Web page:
Casco land sale to recoup unpaid taxes

By Dawn De Busk

Staff Writer

CASCO — Almost one-dozen pieces of property will be offered at prices, starting at 40% of the assessed value of the land.

This month, the Casco Board of Selectmen approved the sale of 11 tax-acquired lots through the closed bid process.

Therefore, those lots will be advertised and interested parties can offer a price to the town. The properties will be sold using the quitclaim deed process.

According to Casco Town Manager Dave Morton, the town staff “will develop a folder on each property.”

The property folders will allow people interested in investing in any of the lots to view maps, assessed valuations and other pertinent information, he said.

Not only will the sales of the lots generate lost tax revenue, but also the foreclosed land sales will serve as a reminder that not paying property taxes in the Town of Casco has consequences.

“Also, it is a great stimulus for people to come in and pay their taxes. It gives people a wake-up call,” Morton said.

One tax-acquired property will be sold via the public auction method, per the selectmen’s unanimous vote. The public auction will happen during the March 15 selectmen meeting.

A resident had requested that the bidding process be an open, instead of closed, bidding process. He said his place of business had burned, and he was interested in buying the property to rebuild his business.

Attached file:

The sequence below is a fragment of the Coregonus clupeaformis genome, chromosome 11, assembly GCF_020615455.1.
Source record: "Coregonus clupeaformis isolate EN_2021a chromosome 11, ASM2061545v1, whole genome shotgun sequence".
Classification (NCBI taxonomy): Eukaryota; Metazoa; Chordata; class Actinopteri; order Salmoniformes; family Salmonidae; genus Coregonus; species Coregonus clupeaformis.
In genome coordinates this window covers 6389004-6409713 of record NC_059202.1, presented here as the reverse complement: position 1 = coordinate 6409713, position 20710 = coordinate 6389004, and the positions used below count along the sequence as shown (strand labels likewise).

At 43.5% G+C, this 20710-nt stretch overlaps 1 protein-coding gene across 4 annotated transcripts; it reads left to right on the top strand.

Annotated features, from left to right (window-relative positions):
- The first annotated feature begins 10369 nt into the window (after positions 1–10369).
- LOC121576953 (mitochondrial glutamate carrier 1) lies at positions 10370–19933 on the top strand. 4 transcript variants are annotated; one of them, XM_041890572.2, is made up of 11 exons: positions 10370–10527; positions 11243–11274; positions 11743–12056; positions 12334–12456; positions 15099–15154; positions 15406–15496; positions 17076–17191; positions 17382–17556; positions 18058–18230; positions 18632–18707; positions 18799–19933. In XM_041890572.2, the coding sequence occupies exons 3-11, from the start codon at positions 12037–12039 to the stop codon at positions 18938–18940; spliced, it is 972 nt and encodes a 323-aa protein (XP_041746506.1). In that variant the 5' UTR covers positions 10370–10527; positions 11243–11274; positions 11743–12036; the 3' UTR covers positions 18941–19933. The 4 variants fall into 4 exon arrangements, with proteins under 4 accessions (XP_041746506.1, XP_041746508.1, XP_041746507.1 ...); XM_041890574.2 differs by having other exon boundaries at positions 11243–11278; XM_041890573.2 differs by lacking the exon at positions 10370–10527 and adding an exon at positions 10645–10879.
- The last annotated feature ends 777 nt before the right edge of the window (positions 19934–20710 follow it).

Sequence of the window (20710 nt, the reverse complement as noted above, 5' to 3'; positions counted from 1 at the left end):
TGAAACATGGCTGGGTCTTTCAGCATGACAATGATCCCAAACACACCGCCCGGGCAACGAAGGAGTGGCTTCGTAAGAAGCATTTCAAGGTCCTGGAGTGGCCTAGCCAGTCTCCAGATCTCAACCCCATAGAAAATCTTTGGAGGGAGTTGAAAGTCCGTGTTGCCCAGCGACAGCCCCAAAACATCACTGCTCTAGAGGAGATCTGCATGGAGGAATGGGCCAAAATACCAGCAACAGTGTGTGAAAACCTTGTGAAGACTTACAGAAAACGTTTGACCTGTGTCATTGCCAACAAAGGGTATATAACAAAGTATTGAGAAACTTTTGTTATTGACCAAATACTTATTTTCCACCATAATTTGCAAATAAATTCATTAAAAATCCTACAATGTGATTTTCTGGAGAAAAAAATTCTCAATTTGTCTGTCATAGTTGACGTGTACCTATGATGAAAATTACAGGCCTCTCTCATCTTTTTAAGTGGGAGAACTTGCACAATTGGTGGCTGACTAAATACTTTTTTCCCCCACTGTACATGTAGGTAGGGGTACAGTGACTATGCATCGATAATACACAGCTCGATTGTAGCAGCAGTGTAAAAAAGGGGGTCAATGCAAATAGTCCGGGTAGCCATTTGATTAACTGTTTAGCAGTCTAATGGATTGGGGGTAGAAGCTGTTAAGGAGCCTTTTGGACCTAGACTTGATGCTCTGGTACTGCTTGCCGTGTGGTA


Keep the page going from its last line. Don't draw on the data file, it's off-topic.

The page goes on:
All of the tax-acquired property had gone through an evaluation process. Casco Code Enforcement Officer (CEO) Don Murphy and members of the Open Space Commission (OSC) did site walks on all the parcels that had gone through the tax foreclosure process.

From there, the OSC recommended that the town retain ownership of two lots off Heath Road because of the wetland value.

The board voted in favor of keeping those two lots for a future use yet to be identified.

In a motion that had to be repeated more than four times, the selectmen had agreed to set the minimum bid at 40% of assessed valuation. The minimum bid will be set lower if uninhabitable structures were part of property valuation.

Also, as decided by majority vote, “successful bidders will remove junk or debris from the property within 60 days of purchase date.”

“We don’t want oil tanks lying around,” Selectman Grant Plummer said.

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